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SRFDP&RGC ERG Joint Research Scheme - Layman Summaries of Projects Funded in 2012/13 Exercise

Surface Plasmon Enhancement of Quantum Dot Based Intermediate Band Solar Cells

Hong Kong Principal Investigator: Prof Andrey Rogach (City University of Hong Kong)
Mainland Principal Investigator: Prof Zhiming Wang (University of Electronic Science and Technology of China (UESTC)

This project aims to study the surface plasmon enhanced quantum dot based intermediate band solar cell concept. Nanometer-sized semiconductor crystals, or quantum dots, will be grown as the sunlight absorber materials. The discrete energy levels in quantum dots form an energy band which potentially can be used as a middle band assisting absorption of photons at different wavelength and thus lead to solar cell efficiency over 60%. An intermediate band solar cell can be equivalently considered as one solar cell absorbing high energy photons in parallel with two solar cells in series absorbing low energy photons. Due to low absorption volume and cross-section of quantum dots, it is challenging to obtain practical quantum dot based intermediate band solar cells.

A promising solution to enhance the sunlight absorption in quantum dots is the use of a strong near-field generated by metallic nanoparticles. Such a strong near-field can amplify the sunlight absorption in quantum dots to a few orders in magnitude. Besides engineering and design of optimized semiconductor and metallic nanomaterials and solar cell devices, the main research challenge is to integrate epitaxial semiconductor nanocrystals and colloidal metallic nanoparticles, which are belonging to different material systems and prepared by very different methods.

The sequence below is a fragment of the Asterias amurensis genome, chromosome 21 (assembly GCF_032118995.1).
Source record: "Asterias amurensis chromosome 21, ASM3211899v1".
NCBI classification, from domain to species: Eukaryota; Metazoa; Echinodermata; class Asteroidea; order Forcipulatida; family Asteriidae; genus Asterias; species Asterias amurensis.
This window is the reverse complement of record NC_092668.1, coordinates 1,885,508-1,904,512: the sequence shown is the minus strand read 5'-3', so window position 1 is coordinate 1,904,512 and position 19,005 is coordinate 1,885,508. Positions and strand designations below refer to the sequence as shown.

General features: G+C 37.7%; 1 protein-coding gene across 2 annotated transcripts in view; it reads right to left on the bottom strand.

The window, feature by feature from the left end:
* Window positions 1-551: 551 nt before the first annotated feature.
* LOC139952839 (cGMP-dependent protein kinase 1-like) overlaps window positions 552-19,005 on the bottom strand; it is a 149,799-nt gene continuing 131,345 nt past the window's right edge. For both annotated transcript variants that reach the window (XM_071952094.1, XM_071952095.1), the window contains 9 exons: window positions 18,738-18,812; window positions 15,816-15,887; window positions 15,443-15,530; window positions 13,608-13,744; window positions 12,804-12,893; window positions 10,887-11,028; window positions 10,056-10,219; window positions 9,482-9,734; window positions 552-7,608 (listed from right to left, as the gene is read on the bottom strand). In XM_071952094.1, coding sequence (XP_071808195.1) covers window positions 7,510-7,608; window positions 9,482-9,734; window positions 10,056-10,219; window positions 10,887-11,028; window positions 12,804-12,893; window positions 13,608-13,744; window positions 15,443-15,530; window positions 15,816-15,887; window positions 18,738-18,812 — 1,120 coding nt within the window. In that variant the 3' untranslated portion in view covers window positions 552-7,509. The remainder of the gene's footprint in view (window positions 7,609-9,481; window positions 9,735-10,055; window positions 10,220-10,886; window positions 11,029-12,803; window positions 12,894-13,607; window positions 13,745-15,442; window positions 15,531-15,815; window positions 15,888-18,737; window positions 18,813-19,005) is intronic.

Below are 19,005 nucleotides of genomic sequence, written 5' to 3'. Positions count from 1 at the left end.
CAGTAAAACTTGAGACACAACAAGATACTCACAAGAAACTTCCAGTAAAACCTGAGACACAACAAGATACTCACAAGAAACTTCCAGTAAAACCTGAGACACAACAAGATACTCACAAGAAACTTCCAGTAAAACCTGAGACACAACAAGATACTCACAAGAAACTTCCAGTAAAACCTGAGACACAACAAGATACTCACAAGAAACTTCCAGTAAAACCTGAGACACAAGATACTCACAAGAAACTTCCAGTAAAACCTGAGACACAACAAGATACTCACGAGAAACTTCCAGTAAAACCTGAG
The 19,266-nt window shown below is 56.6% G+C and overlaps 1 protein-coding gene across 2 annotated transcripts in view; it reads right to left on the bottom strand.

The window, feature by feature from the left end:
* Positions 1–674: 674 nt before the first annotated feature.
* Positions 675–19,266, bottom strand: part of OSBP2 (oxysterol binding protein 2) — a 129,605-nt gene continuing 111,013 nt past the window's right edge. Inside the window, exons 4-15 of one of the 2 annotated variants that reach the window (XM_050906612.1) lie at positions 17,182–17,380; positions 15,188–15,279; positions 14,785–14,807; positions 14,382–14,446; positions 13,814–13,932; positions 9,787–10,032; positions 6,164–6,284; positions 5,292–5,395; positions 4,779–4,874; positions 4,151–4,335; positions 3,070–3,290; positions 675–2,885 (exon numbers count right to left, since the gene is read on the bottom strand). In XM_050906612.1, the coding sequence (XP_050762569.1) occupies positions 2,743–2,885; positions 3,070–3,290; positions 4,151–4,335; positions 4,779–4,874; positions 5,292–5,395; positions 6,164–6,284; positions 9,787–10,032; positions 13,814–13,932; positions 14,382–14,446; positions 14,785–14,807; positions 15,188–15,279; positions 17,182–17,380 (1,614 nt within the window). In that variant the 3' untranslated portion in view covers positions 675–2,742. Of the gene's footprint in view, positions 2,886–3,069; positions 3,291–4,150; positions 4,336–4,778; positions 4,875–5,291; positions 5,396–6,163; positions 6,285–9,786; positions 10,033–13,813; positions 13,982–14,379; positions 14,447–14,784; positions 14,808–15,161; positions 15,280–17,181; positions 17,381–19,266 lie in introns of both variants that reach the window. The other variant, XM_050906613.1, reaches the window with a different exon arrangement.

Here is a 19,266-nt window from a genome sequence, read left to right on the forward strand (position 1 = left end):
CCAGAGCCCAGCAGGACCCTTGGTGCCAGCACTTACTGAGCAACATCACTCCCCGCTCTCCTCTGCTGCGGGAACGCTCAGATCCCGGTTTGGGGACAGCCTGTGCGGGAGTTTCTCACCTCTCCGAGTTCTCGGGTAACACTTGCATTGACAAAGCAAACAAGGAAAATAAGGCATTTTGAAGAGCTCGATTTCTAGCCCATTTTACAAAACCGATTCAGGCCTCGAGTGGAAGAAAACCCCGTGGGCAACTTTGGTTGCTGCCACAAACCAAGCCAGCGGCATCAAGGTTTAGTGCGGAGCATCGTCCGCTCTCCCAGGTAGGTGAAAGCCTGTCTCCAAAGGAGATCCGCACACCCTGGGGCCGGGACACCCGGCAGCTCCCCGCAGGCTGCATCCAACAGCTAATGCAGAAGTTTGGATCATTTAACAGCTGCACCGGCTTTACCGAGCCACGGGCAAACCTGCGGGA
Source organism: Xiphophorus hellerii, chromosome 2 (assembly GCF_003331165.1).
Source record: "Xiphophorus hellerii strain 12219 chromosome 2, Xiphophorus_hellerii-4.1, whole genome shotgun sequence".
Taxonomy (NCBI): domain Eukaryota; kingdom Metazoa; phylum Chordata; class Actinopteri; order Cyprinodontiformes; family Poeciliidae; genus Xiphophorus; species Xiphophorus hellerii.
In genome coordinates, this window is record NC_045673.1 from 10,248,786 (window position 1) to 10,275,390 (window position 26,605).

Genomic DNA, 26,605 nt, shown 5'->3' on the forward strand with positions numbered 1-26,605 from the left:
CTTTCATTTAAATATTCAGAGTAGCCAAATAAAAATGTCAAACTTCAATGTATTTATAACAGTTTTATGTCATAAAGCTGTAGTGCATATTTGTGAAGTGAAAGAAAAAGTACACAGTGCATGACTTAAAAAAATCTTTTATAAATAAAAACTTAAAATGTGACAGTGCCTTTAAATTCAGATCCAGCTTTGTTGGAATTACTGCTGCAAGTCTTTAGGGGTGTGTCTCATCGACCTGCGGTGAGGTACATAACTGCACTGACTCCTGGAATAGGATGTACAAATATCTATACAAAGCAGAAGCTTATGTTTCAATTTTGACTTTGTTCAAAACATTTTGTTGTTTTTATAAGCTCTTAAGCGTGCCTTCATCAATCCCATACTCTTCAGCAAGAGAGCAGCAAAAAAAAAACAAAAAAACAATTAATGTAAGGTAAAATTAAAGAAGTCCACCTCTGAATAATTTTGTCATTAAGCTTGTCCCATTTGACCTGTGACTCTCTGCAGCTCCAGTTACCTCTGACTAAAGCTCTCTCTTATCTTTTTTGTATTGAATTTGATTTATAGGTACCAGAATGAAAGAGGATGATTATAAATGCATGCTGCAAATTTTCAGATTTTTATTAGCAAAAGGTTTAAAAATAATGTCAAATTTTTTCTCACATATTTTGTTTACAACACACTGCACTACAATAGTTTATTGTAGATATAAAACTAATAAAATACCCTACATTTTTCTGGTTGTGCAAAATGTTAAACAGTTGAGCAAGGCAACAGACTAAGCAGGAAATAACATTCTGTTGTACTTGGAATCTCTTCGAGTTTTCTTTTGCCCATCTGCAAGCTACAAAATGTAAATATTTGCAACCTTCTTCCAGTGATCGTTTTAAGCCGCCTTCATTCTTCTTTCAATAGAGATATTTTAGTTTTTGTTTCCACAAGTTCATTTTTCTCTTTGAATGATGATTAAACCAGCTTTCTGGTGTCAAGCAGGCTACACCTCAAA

Based on the expertise of the principle investigators from participating research groups, strategies will be developed for integrating metallic nanoparticles with quantum dot solar cells. The success in surface plasmon enhanced quantum dot solar cells may open opportunities for full utilization of solar energy spectrum.

Fiber-shaped Photovoltaic Cells

Hong Kong Principal Investigator: Prof Furong Zhu (Hong Kong Baptist University)
Mainland Principal Investigator: Prof Dechun Zou (Peking University)

There has been a great deal of activity in the development of fibrous photovoltaic cells. Development of new organic photoactive materials with tailored energy levels, virtue of optimization of materials processing parameters and new fabrication methodologies are the main challenges. In this work, modified fine metal wires and fibers will be used for application in fibrous photovoltaic cells. Solution-processable functional materials incorporating semiconducting nanoparticles for absorption enhancement in fiber-shaped photovoltaic cells will be studied. Optical modelling will be utilized to study the light trapping and its effect on power conversion efficiency of fiber-shaped photovoltaic cells. Primary emphasis of the project will focus on cell design, device physics, interfacial engineering, and process integration and performance optimization of fibrous photovoltaic cells.